Powerful new X-ray beams 100 times brighter than any ever produced are not the kind your dentist would use, unless he wanted to look at the atoms in your teeth.

"These X-rays are 10 million to 100 million times more powerful than the ones used by dentists," Arthur Bienenstock, director of the Stanford Synchrotron Radiation Laboratory said Wednesday as he discussed the breakthrough research.The intense, narrow beams achieved by the Stanford scientists, who worked with researchers from other labs, have enormous potential for medicine and industry, Bienenstock said.

"Scientists will be able to look at the structure of proteins too small for standard techniques," he said. "The modern era of genetic engineering arises from our ability to determine atomic arrangements in proteins."

The X-rays also could be used to study chemical reactions as they occur and surfaces of everyday industrial materials subject to corrosion or wear and tear. And they could be used to study superconductors and semiconductors to detect defects at the molecular level.

"Every order of magnitude in the qualities of a light source results in new, in most cases unexpected, unanticipated science," said Herman Winick, deputy director of the lab.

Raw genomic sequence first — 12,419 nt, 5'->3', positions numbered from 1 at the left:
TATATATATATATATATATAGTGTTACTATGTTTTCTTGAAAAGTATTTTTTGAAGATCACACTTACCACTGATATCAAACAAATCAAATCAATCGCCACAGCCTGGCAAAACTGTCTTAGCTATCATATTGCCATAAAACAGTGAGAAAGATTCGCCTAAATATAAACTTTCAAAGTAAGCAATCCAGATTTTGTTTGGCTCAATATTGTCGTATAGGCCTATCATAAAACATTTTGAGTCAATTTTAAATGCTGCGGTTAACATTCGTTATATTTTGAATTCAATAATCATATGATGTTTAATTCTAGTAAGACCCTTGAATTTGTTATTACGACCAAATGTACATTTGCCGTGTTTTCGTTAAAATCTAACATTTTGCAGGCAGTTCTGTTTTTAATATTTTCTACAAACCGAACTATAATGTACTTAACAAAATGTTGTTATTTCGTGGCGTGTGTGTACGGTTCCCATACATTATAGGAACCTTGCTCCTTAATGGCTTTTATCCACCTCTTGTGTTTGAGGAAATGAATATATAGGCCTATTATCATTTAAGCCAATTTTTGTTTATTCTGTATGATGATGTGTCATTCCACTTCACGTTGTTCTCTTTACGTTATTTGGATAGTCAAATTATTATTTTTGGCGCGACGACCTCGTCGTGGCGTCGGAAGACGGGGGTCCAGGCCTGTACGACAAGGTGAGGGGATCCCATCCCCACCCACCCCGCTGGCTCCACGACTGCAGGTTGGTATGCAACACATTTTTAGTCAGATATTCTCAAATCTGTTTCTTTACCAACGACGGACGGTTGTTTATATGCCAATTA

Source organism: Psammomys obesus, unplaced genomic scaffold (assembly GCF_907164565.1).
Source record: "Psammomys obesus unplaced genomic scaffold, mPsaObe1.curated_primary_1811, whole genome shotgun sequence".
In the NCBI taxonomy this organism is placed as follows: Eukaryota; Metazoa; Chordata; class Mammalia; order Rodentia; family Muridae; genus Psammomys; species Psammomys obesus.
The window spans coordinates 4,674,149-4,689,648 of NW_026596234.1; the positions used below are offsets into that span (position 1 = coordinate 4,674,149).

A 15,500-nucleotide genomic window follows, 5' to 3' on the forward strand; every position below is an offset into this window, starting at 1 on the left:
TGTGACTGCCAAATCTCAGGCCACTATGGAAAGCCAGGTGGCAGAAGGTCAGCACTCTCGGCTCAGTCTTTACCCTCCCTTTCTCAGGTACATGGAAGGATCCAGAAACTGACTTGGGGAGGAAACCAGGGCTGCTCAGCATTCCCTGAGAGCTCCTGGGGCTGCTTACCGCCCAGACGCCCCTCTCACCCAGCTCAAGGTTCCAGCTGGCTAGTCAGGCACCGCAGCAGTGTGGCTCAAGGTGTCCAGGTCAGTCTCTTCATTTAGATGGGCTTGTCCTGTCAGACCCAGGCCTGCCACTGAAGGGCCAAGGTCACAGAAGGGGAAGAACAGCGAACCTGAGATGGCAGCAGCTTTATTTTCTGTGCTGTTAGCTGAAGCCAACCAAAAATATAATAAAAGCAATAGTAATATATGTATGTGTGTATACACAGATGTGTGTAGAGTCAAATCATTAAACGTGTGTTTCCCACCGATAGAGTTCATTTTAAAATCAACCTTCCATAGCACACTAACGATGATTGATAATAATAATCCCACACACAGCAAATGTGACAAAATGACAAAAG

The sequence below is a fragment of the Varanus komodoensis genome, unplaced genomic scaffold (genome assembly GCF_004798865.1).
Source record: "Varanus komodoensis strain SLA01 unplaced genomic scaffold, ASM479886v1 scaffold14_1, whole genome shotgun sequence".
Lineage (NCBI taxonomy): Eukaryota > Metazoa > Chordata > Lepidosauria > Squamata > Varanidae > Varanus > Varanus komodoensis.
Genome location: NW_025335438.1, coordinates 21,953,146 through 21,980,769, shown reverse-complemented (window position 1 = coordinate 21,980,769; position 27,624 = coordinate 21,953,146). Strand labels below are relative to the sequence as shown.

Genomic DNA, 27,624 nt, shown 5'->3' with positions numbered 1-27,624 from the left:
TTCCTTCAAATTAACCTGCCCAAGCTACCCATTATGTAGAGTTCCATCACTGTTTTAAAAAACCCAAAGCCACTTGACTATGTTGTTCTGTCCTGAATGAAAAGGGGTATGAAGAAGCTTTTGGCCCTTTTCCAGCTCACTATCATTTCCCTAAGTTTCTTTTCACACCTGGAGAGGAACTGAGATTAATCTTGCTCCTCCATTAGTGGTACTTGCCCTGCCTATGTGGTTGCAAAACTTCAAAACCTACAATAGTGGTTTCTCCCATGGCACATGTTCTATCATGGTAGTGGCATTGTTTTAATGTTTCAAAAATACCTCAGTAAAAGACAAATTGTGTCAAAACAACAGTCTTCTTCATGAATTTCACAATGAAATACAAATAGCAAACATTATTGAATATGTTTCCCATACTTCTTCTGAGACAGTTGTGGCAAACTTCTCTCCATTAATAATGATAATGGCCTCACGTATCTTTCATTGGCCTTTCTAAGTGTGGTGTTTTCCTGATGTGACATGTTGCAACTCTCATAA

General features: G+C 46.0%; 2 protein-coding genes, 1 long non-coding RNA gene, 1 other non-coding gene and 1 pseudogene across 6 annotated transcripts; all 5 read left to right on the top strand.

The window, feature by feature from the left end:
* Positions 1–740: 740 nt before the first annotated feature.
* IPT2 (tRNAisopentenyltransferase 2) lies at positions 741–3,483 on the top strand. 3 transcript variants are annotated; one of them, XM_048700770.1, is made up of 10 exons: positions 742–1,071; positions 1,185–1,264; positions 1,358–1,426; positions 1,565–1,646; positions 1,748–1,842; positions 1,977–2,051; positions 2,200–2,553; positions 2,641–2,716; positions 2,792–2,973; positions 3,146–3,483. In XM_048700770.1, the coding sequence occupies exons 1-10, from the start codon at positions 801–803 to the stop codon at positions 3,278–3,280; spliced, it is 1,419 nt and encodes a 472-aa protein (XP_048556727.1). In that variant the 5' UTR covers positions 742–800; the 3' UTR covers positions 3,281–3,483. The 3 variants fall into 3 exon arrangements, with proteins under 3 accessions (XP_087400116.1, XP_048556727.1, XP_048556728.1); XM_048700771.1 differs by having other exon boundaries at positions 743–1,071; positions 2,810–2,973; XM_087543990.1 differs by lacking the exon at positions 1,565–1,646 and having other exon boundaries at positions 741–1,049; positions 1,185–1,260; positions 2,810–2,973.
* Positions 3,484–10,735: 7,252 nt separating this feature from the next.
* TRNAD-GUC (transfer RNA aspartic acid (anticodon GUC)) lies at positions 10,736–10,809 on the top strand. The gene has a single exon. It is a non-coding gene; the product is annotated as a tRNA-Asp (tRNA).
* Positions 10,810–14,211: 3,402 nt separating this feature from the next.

Synchrotron radiation, the electromagnetic radiation emitted by electrons forced into curved paths by magnetic fields, is the most powerful source of vacuum ultraviolet radiation and X-rays.

The new X-rays, Winick said, approach the performance level anticipated for synchrotron radiation labs in design and construction in Europe, Japan and the United States. Scientists at these labs, which are expected to be operating by 1995, hope to study the molecular structure of materials and human tissue.

"A typical size of an atom is about 100 millionths of an inch," Bienenstock said, "and these X-rays allow you to see arrangements on that scale."

The team at Stanford, which included the Stanford Linear Accelerator Center, the Argonne and Brookhaven national laboratories, and the Lawrence Berkeley Laboratory, achieved the new X-rays during a 12-day run last December. The results were reported recently at a meeting of the American Physical Society in Baltimore.

The increase in X-ray brightness was reached using a bunch of electrons whipped at nearly the speed of light around a 1.3-mile ring. During the December run, the ring was operated at 7.1 billion electron volts.

The scientists made the bunch extremely small with magnets that focused the electrons so the X-rays appeared to be emitted almost from a single point.

The electrons were then sent through a wiggly path using magnets with alternating polarity. Each time the path wiggled the electrons gave off radiation to produce greater brightness.